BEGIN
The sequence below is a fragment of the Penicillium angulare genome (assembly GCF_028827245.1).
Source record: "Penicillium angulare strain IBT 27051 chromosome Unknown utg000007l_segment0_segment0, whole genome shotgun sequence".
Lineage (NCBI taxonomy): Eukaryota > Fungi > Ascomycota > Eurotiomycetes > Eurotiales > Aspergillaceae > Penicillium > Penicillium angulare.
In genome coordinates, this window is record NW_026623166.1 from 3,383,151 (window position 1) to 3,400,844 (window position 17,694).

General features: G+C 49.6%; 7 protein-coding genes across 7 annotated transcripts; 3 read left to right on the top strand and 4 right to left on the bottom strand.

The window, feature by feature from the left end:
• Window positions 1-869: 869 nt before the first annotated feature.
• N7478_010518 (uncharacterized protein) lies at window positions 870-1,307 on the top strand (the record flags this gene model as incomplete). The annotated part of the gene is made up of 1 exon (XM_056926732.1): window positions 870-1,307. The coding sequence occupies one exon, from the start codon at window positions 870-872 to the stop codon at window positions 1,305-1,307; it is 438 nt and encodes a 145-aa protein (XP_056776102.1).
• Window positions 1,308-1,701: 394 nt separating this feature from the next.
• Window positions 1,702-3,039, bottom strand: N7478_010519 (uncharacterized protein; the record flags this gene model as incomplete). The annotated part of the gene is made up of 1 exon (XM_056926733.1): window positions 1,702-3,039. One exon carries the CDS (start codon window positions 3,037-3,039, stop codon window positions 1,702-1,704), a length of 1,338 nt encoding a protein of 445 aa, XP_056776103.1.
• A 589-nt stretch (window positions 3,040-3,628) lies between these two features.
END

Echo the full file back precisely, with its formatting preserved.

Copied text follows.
The sequence below is a fragment of the Penicillium angulare genome (assembly GCF_028827245.1).
Source record: "Penicillium angulare strain IBT 27051 chromosome Unknown utg000007l_segment0_segment0, whole genome shotgun sequence".
Lineage (NCBI taxonomy): Eukaryota > Fungi > Ascomycota > Eurotiomycetes > Eurotiales > Aspergillaceae > Penicillium > Penicillium angulare.
In genome coordinates, this window is record NW_026623166.1 from 3,383,151 (window position 1) to 3,400,844 (window position 17,694).

General features: G+C 49.6%; 7 protein-coding genes across 7 annotated transcripts; 3 read left to right on the top strand and 4 right to left on the bottom strand.

The window, feature by feature from the left end:
• Window positions 1-869: 869 nt before the first annotated feature.
• N7478_010518 (uncharacterized protein) lies at window positions 870-1,307 on the top strand (the record flags this gene model as incomplete). The annotated part of the gene is made up of 1 exon (XM_056926732.1): window positions 870-1,307. The coding sequence occupies one exon, from the start codon at window positions 870-872 to the stop codon at window positions 1,305-1,307; it is 438 nt and encodes a 145-aa protein (XP_056776102.1).
• Window positions 1,308-1,701: 394 nt separating this feature from the next.
• Window positions 1,702-3,039, bottom strand: N7478_010519 (uncharacterized protein; the record flags this gene model as incomplete). The annotated part of the gene is made up of 1 exon (XM_056926733.1): window positions 1,702-3,039. One exon carries the CDS (start codon window positions 3,037-3,039, stop codon window positions 1,702-1,704), a length of 1,338 nt encoding a protein of 445 aa, XP_056776103.1.
• A 589-nt stretch (window positions 3,040-3,628) lies between these two features.